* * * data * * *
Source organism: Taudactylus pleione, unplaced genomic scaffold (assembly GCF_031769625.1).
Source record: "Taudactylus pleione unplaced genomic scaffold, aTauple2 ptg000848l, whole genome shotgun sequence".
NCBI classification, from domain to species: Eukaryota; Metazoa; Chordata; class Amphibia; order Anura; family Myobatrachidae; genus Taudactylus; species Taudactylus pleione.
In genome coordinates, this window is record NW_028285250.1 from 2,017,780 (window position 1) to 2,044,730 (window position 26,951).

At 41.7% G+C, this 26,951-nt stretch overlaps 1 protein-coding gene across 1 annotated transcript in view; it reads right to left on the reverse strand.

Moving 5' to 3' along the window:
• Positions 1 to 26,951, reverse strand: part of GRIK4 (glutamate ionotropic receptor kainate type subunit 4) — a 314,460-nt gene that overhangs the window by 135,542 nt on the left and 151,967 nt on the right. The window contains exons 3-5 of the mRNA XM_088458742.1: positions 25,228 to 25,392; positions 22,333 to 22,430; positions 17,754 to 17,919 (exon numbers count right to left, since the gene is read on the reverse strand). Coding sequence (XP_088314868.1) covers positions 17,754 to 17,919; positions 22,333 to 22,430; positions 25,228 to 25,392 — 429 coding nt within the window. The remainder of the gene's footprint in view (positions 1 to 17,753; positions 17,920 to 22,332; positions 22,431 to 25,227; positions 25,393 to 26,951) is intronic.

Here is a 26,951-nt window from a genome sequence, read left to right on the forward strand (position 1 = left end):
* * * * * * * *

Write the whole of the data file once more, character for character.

Source organism: Taudactylus pleione, unplaced genomic scaffold (assembly GCF_031769625.1).
Source record: "Taudactylus pleione unplaced genomic scaffold, aTauple2 ptg000848l, whole genome shotgun sequence".
NCBI classification, from domain to species: Eukaryota; Metazoa; Chordata; class Amphibia; order Anura; family Myobatrachidae; genus Taudactylus; species Taudactylus pleione.
In genome coordinates, this window is record NW_028285250.1 from 2,017,780 (window position 1) to 2,044,730 (window position 26,951).

At 41.7% G+C, this 26,951-nt stretch overlaps 1 protein-coding gene across 1 annotated transcript in view; it reads right to left on the reverse strand.

Moving 5' to 3' along the window:
• Positions 1 to 26,951, reverse strand: part of GRIK4 (glutamate ionotropic receptor kainate type subunit 4) — a 314,460-nt gene that overhangs the window by 135,542 nt on the left and 151,967 nt on the right. The window contains exons 3-5 of the mRNA XM_088458742.1: positions 25,228 to 25,392; positions 22,333 to 22,430; positions 17,754 to 17,919 (exon numbers count right to left, since the gene is read on the reverse strand). Coding sequence (XP_088314868.1) covers positions 17,754 to 17,919; positions 22,333 to 22,430; positions 25,228 to 25,392 — 429 coding nt within the window. The remainder of the gene's footprint in view (positions 1 to 17,753; positions 17,920 to 22,332; positions 22,431 to 25,227; positions 25,393 to 26,951) is intronic.

Here is a 26,951-nt window from a genome sequence, read left to right on the forward strand (position 1 = left end):